Portable Grand Piano
From Thomas Jefferson Encyclopedia
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|which Hawkins wrote in honor of Jefferson's||which Hawkins wrote in honor of Jefferson's|
|election. [[Charles Willson Peale|Peale's]] son, Rembrandt, wrote the||election. [[Charles Willson Peale|Peale's]] son, Rembrandt, wrote the|
|-||lyrics, which were about the same cluality||+||lyrics, which were about the same quality|
|as the music.||as the music.|
Revision as of 09:19, 30 July 2007
Thomas Jefferson and John Isaac Hawkins of Philadelphia became involved with each other over a piano and exchanged several lively and interesting letters on the piano and other subjects over a period of years. Hawkins, born in England, was a little of everything - he had been a civil engineer, a poet, a preacher and a phrenologist. He had musical talent, had had some musical training, and even composed a little. He had a great natural gift for mechanics and had invented, or modified, a number of things, I among them a polygraph and a physiognotrace. At one time he bad the prospect of "making money by selling patent rights for improving Rum and Whiskey." Hawkins' and Jefferson's mutual friend, Charles Willson Peale, was sure that Hawkins' "ingenious mechanical powers will be of great advantage to America if we can keep him."
Although Hawkins was not primarily a maker of musical instruments, his gift for mechanical experimentation had led him to try piano building. In 1800 he patented his famous, or infamous, little upright piano, which he called a "portable grand." The piano was musically worthless. Its importance to piano building lay in the fact that it was one of the earliest attempts to build an upright piano with perpendicular stringing and a metal frame.
Mr. Jefferson, that inveterate tinkerer and lover of gadgets and novelties, saw this new musical creation of Hawkins' and could not resist it. "A person here, (Philadelphia)" he wrote to his daughter Martha Randolph May, 1800.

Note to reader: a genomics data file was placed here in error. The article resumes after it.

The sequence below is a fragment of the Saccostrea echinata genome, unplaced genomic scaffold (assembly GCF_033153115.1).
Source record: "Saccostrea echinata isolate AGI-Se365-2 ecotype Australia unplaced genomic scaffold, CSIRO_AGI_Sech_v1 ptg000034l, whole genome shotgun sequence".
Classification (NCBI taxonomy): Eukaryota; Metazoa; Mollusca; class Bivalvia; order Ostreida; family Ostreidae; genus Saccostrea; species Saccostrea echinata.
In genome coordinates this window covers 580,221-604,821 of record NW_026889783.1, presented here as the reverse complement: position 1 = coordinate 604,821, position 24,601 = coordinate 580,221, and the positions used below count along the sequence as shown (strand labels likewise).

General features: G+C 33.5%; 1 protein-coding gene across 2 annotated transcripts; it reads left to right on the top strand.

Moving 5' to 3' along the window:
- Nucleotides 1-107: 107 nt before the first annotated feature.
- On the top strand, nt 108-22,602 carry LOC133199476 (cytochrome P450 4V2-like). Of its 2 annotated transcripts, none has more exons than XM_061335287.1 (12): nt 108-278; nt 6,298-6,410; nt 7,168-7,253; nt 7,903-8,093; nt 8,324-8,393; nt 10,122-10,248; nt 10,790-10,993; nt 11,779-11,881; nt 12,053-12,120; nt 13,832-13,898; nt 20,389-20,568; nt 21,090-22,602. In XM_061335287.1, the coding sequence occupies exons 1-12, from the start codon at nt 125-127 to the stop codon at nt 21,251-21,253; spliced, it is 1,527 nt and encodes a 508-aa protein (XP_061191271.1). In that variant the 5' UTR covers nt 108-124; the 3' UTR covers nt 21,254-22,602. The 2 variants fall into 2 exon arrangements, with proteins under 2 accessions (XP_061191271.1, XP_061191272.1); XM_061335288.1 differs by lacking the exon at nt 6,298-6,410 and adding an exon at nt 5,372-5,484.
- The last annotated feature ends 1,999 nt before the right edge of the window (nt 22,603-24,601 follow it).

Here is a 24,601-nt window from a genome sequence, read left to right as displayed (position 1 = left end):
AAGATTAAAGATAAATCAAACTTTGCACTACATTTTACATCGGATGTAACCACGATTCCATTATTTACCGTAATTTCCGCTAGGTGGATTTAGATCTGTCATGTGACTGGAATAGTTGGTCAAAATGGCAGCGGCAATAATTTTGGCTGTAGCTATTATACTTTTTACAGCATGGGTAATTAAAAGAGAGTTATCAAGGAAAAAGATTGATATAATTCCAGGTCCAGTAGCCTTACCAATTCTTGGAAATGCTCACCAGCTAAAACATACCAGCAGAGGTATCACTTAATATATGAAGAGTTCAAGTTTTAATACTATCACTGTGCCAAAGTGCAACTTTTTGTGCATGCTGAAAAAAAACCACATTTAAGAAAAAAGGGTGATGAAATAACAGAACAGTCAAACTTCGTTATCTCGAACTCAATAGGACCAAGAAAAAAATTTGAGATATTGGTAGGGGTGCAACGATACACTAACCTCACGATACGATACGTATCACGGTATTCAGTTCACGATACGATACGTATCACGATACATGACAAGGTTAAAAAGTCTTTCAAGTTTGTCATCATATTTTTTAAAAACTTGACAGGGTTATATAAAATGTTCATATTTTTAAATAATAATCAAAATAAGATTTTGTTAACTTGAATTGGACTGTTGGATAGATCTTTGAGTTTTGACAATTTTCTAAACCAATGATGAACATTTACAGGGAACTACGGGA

...has invented the prettiest improvement in the Forte piano I have ever seen. It has tempted me to engage one for Monticello, partly for its excellence and convenience, partly to assist a very ingenious, modest and poor young man, who ought to make a fortune by his invention.
The ingenious young man called his invention a portable grand because when closed it was small enough to look like "the underhalf of a bookcase" and could easily be moved anywhere by its handles. To early nineteenth-century eyes, accustomed to rectangular or wing-shaped keyboard instruments with horizontal stringing, it looked weird. Mr. Jefferson, however, was "tempted" to the amount of $264 for Hawkins' five-and-a-half octave model. He paid for it in four installments between January and May, 1800.
The queer-looking instrument came to Monticello in the early summer of 1800. It had been exposed to much rain, a normal hazard of eighteenth- and early nineteenth century piano transportation. Mr. Jefferson thought that it had been too well covered to sustain much damage, but it was very much out of tune. He tuned it and everyone was delighted with it. Even Martha preferred it to any keyboard instrument she had ever heard - except, of course, her own magnificent Kirkman harpsichord.